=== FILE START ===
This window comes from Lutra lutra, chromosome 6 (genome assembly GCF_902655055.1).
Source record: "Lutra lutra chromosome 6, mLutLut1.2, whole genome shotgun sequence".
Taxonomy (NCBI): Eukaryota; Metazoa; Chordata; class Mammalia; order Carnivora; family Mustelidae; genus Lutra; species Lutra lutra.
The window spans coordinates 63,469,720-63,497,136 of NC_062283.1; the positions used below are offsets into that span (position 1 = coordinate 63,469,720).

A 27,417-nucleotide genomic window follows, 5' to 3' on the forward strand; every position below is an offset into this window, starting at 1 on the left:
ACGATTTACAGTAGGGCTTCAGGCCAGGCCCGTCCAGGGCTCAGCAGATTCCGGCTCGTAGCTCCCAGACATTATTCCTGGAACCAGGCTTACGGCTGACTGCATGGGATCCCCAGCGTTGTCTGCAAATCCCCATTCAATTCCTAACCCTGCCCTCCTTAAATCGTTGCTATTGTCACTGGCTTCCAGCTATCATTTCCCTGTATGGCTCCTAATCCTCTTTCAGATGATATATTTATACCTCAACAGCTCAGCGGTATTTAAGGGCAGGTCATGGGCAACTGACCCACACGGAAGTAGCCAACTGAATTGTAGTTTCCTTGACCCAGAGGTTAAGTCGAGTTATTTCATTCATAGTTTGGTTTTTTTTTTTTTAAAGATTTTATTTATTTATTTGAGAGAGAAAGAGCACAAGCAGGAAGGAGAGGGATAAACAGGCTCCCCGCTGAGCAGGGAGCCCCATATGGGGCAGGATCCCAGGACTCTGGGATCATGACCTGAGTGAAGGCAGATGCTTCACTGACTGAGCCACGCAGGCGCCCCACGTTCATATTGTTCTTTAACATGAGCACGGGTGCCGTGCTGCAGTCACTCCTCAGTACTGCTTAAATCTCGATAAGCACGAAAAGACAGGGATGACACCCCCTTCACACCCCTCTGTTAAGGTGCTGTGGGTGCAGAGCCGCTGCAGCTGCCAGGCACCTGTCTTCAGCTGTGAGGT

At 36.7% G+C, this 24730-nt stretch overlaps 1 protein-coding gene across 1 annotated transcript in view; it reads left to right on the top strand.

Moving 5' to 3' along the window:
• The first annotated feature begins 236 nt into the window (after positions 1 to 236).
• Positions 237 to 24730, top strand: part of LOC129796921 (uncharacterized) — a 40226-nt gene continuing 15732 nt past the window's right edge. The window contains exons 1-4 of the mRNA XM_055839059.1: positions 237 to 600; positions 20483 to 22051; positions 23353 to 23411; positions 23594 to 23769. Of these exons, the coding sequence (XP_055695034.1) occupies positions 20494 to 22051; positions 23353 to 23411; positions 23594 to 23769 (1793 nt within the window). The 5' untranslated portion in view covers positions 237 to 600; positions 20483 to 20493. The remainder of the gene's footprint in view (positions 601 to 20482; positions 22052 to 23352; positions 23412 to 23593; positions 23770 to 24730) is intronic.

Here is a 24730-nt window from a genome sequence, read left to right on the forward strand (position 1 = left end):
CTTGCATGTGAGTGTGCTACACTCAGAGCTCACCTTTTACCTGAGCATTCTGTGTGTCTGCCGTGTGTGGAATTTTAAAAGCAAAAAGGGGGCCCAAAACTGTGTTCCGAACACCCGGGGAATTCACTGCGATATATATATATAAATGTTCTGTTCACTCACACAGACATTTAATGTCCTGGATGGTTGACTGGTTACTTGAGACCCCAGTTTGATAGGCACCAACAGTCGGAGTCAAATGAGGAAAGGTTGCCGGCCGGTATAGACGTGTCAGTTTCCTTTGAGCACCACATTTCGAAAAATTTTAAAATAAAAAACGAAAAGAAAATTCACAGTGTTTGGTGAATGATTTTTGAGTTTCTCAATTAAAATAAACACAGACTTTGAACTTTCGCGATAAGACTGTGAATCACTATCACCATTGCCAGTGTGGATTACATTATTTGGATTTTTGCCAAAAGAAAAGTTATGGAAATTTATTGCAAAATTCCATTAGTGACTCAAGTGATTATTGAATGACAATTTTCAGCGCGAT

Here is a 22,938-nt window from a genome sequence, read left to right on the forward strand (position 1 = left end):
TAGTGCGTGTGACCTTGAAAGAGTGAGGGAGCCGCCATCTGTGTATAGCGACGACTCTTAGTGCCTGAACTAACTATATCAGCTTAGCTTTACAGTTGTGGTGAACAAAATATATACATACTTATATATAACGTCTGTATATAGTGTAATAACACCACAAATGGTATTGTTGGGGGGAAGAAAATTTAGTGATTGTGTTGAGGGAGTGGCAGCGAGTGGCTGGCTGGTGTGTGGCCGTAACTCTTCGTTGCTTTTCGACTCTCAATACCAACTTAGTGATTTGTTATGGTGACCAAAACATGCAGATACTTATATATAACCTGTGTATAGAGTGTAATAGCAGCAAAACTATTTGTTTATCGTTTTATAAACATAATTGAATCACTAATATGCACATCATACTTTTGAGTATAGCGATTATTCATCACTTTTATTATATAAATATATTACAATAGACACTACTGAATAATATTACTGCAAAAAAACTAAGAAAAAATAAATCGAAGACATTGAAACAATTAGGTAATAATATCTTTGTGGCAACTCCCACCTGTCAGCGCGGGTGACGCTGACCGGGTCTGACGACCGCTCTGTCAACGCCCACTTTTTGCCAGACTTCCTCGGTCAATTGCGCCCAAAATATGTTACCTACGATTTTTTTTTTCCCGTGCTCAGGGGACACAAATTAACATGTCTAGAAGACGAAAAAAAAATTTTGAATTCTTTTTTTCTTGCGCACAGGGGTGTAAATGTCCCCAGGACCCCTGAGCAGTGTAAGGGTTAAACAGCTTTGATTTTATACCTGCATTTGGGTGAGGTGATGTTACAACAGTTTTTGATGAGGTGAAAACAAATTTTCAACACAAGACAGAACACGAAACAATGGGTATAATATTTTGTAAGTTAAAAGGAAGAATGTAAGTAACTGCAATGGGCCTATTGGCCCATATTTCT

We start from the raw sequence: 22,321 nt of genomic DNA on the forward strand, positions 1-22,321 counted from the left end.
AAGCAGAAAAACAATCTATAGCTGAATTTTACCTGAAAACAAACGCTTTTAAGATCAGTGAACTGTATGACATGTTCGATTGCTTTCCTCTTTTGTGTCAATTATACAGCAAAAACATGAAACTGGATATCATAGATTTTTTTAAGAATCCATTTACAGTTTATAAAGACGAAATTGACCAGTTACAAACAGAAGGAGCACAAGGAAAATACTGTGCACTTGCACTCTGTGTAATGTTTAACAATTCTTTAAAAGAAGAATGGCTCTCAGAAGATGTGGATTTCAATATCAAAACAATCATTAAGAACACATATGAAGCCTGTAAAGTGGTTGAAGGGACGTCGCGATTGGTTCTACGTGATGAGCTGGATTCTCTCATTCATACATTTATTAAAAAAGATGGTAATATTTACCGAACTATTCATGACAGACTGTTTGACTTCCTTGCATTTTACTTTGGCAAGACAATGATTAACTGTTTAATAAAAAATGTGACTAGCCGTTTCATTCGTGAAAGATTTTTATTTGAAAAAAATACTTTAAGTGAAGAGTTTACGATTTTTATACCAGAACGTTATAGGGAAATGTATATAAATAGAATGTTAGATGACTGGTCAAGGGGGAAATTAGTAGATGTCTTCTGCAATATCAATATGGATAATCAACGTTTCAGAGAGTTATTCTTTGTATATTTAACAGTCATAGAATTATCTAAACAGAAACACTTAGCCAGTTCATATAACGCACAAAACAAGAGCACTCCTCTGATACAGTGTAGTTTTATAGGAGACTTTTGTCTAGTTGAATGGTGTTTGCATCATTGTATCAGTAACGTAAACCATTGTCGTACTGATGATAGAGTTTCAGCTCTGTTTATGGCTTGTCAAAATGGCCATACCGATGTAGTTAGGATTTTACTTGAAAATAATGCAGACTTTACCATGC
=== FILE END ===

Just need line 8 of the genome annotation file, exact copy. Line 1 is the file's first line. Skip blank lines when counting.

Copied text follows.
Moving 5' to 3' along the window: